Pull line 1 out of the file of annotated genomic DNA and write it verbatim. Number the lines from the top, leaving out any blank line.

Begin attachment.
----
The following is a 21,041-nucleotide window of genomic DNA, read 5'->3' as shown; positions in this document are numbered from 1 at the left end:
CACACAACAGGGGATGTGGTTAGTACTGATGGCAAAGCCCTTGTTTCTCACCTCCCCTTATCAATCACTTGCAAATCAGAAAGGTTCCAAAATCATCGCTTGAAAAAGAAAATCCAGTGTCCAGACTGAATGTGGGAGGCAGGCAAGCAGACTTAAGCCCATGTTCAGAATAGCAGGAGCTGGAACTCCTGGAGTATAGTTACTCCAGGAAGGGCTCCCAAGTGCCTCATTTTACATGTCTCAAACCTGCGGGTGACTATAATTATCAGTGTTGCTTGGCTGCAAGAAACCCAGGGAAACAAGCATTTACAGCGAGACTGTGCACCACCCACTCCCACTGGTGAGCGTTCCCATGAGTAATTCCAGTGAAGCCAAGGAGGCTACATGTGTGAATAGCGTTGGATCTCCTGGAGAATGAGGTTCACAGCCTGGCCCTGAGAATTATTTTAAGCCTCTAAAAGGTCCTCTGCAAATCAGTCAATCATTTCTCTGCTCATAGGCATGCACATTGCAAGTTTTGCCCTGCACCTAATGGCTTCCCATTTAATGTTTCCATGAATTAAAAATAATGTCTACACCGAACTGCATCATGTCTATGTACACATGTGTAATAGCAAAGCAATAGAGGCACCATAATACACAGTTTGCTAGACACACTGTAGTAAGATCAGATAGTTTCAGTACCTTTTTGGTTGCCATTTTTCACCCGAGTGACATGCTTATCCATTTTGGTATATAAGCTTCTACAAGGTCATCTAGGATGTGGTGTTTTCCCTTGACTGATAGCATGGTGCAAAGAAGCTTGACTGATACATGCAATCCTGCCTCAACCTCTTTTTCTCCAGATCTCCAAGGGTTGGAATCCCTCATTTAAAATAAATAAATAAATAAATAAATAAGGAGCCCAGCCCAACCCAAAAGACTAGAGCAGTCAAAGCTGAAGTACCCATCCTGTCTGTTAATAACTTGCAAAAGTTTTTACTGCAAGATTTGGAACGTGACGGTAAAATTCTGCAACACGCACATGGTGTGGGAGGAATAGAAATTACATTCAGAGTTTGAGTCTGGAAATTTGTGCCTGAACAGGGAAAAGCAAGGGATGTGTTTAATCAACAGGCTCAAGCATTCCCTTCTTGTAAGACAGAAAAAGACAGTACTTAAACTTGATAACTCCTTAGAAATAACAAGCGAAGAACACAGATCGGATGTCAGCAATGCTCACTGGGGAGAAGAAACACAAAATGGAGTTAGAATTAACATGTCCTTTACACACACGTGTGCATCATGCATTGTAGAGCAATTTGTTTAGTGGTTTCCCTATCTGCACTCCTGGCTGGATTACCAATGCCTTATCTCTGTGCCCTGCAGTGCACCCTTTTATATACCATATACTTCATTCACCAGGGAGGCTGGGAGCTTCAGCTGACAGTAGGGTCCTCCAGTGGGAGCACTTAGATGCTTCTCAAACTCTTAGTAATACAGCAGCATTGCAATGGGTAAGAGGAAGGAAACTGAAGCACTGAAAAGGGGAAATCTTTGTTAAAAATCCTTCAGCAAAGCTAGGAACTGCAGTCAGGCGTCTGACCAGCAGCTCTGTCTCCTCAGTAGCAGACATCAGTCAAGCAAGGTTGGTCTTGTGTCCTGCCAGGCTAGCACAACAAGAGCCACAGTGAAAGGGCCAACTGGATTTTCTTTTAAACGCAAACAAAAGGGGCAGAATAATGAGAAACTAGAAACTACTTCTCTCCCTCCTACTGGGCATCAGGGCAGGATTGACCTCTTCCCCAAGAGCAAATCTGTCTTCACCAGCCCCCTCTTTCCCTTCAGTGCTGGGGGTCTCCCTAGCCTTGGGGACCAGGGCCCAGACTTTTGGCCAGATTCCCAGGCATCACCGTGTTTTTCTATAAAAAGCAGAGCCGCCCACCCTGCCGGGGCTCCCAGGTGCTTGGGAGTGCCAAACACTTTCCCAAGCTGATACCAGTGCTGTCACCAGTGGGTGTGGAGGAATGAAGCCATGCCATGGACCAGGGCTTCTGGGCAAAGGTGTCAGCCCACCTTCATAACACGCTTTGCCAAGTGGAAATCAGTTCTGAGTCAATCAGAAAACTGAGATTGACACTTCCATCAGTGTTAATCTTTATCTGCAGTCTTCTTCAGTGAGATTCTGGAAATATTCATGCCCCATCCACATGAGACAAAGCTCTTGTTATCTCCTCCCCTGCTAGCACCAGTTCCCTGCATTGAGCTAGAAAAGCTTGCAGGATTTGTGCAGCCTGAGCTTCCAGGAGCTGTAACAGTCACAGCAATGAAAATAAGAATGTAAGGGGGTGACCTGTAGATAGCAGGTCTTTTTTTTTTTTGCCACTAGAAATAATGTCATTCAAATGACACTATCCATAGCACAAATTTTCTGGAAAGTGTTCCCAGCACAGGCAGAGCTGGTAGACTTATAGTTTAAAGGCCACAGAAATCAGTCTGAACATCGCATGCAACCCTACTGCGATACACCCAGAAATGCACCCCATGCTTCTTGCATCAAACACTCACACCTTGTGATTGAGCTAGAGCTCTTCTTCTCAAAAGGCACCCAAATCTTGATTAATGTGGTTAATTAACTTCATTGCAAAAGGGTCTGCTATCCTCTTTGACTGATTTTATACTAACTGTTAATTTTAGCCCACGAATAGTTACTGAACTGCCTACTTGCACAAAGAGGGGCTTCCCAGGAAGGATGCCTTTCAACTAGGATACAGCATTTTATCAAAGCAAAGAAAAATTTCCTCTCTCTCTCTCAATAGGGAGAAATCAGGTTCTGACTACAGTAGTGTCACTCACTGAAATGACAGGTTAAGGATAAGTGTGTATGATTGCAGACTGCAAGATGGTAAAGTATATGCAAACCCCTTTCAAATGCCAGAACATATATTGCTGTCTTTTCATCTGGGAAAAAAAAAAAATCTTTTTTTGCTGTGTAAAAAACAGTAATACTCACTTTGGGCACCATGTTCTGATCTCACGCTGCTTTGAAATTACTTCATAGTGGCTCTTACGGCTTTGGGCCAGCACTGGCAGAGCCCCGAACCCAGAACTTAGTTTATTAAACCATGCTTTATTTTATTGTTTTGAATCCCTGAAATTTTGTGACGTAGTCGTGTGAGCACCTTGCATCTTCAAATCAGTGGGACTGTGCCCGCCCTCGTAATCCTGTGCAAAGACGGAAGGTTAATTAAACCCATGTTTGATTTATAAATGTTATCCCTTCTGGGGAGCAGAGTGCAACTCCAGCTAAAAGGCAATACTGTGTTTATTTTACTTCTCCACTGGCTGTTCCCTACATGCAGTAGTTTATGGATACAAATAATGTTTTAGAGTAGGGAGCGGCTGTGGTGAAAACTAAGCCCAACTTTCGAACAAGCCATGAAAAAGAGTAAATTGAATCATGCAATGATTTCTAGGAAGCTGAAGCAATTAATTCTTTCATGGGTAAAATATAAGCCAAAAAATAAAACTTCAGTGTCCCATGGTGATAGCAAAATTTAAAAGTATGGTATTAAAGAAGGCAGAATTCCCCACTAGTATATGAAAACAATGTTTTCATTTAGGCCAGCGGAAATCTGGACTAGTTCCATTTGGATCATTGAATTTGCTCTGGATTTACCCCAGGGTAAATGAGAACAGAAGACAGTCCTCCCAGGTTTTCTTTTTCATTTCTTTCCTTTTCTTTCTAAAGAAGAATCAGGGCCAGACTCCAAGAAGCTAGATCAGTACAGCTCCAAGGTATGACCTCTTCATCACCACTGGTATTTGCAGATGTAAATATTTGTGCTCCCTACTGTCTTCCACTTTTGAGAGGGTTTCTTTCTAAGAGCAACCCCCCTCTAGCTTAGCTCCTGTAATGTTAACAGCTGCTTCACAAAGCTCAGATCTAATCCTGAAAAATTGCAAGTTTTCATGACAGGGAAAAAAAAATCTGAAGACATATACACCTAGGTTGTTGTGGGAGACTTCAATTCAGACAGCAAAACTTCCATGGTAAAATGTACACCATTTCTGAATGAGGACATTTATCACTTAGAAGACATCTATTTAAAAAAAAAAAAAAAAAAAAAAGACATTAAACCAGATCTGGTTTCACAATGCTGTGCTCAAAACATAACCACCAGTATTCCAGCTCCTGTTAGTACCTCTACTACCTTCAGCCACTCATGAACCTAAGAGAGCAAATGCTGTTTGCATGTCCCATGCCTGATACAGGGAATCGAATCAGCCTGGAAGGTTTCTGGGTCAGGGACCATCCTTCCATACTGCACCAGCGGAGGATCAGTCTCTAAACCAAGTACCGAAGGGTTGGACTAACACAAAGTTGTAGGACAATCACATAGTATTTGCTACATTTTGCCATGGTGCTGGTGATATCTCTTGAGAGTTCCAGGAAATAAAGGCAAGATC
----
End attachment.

The following is a 21,041-nucleotide window of genomic DNA, read 5'->3' as shown; positions in this document are numbered from 1 at the left end: